The Provision of Salvation (Exod 12:1-28)
Speaker: Pr Joshua Yong
Date: 10 Jul 2022

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Sermon notes taken by:

Haw Shuen Siang

The chapters before Exodus 12, about the ten plagues in Egypt, were warnings of God’s judgment. In Exodus 12, the focus is no longer on judgment, but on salvation. Even in His wrath, God is still merciful. He provides the means of deliverance from His wrath: our Lord Jesus Christ. The instructions given by God in Exodus 12 gives us a picture of who Jesus is and what He would accomplish for our salvation.

  1. The Passover (Exod 12:1-14)

The Passover marks a change in the Jewish calendar, signifying a new beginning for Israel. Everyone in Israel must individually participate in the Passover. Salvation is personal, thus there must be individual participation. Just being born into a Christian family does not automatically make one saved. Jesus is our Passover, our sacrificial Lamb (1 Cor 5:7). He willingly became identified with sinners in order to die for us to save us from our sins. He shed His blood for us, just like the sacrificial lamb in the Passover. Bitter herbs reminded Israel of their lives as slaves in Egypt. Having received Jesus, we are no longer enslaved by sin. We are delivered from the bondage of sin and thus we must live a life that is pleasing to God.

  1. The Feast of Unleavened Bread (Exod 12:15-20)

Leaven is a corrupting agent. As Christians, we are not to have anything to do with sin. We must forsake the “leaven” in our life, and live our new life in Christ.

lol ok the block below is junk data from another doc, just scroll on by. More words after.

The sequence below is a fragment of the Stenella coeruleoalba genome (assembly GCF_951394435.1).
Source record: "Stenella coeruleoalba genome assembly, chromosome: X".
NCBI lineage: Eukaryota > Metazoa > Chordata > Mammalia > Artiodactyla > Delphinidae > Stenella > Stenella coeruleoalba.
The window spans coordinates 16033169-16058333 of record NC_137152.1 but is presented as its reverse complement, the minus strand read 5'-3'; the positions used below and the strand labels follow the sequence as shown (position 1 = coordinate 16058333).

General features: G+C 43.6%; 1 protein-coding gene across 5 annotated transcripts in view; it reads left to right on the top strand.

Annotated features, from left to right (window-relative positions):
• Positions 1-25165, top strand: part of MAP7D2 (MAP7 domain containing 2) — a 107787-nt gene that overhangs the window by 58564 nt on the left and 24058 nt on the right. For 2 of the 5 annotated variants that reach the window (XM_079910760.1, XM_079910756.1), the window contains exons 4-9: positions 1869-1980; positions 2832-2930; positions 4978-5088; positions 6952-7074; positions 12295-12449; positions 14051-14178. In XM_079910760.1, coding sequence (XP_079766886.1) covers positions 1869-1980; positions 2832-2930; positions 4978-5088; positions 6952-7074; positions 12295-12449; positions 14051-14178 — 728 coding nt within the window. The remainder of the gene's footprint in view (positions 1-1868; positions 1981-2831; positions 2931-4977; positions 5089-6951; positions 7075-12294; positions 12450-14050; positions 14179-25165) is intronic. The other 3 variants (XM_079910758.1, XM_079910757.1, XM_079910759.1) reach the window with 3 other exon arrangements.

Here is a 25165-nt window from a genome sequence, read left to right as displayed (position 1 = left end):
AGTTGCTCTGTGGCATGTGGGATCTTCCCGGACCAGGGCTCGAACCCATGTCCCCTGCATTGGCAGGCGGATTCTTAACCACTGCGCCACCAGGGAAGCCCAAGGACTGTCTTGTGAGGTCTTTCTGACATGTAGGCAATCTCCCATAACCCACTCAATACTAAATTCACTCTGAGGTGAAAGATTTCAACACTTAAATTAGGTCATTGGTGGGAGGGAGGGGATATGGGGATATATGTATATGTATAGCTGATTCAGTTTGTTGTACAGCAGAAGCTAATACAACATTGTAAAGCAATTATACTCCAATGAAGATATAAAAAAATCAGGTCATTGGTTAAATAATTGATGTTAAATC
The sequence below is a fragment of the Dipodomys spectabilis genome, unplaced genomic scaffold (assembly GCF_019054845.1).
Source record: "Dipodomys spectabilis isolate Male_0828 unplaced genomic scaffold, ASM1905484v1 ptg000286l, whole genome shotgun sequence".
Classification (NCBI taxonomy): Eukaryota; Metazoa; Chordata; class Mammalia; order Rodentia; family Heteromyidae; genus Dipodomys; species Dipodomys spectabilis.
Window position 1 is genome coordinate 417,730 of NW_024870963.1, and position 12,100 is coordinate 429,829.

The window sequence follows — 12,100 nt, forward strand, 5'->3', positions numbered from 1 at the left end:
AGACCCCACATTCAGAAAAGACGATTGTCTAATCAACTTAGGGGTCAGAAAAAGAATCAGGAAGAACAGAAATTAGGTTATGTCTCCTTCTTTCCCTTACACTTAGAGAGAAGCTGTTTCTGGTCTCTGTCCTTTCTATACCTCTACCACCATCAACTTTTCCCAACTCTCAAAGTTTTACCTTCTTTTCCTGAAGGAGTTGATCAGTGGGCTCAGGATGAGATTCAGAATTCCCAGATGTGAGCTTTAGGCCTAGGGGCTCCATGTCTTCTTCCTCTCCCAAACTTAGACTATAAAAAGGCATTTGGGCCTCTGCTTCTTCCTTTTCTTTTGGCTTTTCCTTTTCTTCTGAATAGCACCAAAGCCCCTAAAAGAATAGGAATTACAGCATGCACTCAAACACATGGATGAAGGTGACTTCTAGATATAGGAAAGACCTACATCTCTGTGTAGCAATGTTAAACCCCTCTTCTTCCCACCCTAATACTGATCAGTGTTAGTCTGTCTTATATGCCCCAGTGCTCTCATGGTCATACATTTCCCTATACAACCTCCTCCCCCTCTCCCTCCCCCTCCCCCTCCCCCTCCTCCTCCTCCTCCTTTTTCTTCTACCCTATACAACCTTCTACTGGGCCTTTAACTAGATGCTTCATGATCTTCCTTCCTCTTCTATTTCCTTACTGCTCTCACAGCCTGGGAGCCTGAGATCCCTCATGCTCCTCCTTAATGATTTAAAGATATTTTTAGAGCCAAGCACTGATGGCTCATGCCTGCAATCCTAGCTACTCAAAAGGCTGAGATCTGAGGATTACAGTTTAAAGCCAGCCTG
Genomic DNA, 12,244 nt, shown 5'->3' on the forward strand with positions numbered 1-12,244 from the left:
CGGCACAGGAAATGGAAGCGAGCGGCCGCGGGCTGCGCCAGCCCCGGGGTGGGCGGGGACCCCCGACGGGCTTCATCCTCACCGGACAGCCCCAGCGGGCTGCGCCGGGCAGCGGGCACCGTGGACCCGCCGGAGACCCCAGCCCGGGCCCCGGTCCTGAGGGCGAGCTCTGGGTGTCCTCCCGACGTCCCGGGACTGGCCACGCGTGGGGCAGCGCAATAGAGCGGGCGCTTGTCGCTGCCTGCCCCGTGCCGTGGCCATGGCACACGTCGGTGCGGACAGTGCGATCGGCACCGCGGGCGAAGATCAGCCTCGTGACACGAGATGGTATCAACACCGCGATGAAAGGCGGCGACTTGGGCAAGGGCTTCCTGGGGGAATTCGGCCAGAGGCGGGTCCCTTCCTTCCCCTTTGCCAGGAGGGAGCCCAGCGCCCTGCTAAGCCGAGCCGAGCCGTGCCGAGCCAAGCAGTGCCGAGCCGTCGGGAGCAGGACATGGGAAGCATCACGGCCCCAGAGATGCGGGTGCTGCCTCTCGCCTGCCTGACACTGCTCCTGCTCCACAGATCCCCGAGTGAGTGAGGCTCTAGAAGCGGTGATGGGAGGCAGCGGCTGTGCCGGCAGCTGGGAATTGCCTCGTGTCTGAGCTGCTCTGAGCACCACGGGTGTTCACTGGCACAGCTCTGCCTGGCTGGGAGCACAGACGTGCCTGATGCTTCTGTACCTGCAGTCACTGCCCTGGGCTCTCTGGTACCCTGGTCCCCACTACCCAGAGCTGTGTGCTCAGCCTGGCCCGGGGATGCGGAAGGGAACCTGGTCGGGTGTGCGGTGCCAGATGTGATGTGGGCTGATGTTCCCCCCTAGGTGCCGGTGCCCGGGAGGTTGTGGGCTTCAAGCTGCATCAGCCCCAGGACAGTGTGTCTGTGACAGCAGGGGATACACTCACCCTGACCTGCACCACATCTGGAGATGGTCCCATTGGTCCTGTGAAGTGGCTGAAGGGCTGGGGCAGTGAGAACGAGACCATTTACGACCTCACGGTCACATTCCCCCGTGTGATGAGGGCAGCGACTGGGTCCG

The children of Israel were called to assemble to partake of this feast. This emphasizes the importance of the gathering of fellow believers to worship and, together, to remember God’s goodness to us.

  1. Reiteration of the Passover with details added (Exod 12:21-28)

“Hyssop” (Exod 12:22) signifies the cleansing and purification of God’s chosen people. The Passover is to be carried out from generation to generation. When the younger generation asks about the significance of the Passover, the older generation is to explain to them. The celebration of the Passover is to remember God’s deliverance and provision for salvation. When a generation is faithful to God, the faith will be passed down to the next generation, that they may be faithful to God as well. Check ourselves. How do we worship God? How do we partake of the Lord’s Supper? How do we read the Bible? And pray? As we teach our children these things, they will also observe, ask, and learn. Covenantal blessings will come to our children in this manner.

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